When you’re done catching up on the horror flicks that scarred you as a child, you should hop on YouTube and check out CODEGIRL. It’s a true story about the power of young women and technology, and it’s got an amazing message. Available on YouTube and in theaters November 1, the movie centers on The Technovation Challenge, an international competition in which teen girls are asked to solve serious problems in their communities using technology. The winning team gets $10,000 to develop and release an app. The documentary follows what happens when 3,000 teen girls from 28 countries — including Brazil, India, Moldova, Nigeria, and the U.S. — are taught to code apps, create business plans, and develop go-to-market strategies. The girls build apps that address poverty, fractured communities, domestic violence, disease prevention, unemployment, and drought. It’s impressive stuff that shows the power of technology to change lives. CODEGIRL’s director, Lesley Chilcott, is an award-winning filmmaker. She told us via email how CODEGIRL came about: “I was making a short film in 2013 when I stumbled upon a contest that sounded rather unusual. I thought The Technovation Challenge was one of the coolest ideas I’d ever heard.”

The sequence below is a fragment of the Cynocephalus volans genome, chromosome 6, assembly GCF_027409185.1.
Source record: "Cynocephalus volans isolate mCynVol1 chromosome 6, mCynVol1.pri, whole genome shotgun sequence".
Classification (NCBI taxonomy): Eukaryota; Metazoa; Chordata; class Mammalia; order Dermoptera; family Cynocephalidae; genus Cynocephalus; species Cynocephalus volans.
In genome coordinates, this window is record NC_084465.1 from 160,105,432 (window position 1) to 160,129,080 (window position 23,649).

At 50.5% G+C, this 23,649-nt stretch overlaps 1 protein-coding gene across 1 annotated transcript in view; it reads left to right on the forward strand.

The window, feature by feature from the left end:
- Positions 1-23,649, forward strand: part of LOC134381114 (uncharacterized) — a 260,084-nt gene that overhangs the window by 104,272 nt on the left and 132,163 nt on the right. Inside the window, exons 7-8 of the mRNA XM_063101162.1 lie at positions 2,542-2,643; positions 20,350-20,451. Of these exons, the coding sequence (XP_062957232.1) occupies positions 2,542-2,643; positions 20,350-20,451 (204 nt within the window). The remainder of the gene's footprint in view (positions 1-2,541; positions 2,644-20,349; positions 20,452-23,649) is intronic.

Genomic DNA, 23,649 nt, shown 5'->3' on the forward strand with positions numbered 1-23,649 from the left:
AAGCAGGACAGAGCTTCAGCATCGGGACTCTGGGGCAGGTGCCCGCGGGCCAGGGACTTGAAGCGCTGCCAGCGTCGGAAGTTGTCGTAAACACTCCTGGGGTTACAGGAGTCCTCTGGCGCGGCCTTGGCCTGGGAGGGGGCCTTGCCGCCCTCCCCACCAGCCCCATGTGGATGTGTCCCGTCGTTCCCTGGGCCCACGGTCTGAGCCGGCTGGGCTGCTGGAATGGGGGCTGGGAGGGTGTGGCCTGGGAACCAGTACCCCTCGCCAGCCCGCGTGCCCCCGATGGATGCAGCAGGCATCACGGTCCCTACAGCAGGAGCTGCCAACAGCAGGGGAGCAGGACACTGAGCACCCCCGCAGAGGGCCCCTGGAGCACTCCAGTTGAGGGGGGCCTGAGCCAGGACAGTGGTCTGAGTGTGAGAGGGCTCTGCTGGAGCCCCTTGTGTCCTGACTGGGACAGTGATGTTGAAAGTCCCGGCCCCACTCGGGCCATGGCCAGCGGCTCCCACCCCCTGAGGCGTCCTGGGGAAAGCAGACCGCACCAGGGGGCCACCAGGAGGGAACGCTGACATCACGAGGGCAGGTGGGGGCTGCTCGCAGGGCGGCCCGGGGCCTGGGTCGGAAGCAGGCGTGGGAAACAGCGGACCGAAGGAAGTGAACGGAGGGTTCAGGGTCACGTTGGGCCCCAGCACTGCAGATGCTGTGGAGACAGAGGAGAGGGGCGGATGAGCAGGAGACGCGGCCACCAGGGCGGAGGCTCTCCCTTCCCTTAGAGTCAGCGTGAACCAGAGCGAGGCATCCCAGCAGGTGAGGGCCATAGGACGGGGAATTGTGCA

None of the teams had any coding experience before the competition started — just plenty of ideas about what needed to be fixed in their communities. Adult mentors supervised each team, and the girls faced their various challenges with grace — and a lot of humor. In the documentary, we see the girls learn how to create a user experience (UX) flow by sketching screens on notepads. They pore over online tutorials to tackle Apple’s programming language, Swift. We see them testing, iterating, recording pitch videos; then, the lucky finalists (some of whom had never even been on a plane before) all head to the U.S., where the winners are announced. A few stories really stood out during the movie. For one, the Nigerian Team Charis identified rising levels of malaria and typhoid in their community due to the improper disposal of waste from homes. The girls made an app that lets users request a cart to get their trash taken away — thus both stopping the spread of disease and cleaning up their town. Many apps centered on community health issues, but the team from Mexico wanted to address something much closer to home: Team Tech Voca found that if domestic violence is all you’ve ever known, it’s hard to identify it — and even harder to ask for help. These girls created a series of quizzes that help uncover the truth and assist survivors in finding resources to escape the violent cycle. While you don’t know their personal stories, it’s clear from the expressions on the girls' faces that this is a subject they care deeply about. It’s a moving moment. Another tear-jerking sequence happens as the girls from Brazil wait desperately for their passports to arrive — and their fellow contestants in Nigeria weep over immigration bureaucracy. “Because of U.S. visa issues, one of the teams we were following from Nigeria arrived about 12 minutes before the final competition started,” Chilcott said. “They got off the airplane, changed in the airport bathroom, and came straight to the competition.” In the end, though, we see a room full of teen girls from all over the world who are now radically tech-empowered. They're holding hands with their teammates and waiting for the finalists to be announced. With their new skills, they can do anything. It’s a wonderful moment; their lives are going to be different now, because they can code. Chilcott wanted as many teen girls as possible to see her movie — and hopefully be inspired to start coding, too. She decided CODEGIRL should go straight to where most teens get their content: YouTube. So, from November 1 to 5, you can see CODEGIRL on its YouTube channel, for free. Until now, the legends in the tech industry have been mostly men pulling all-nighters in the garages of Silicon Valley. If the revolution sparked by CODEGIRL takes off (with 650 apps released from The Technovation Challenge, it's off to a good start), the next big thing might well come from girls coding in a high school cafeteria near you.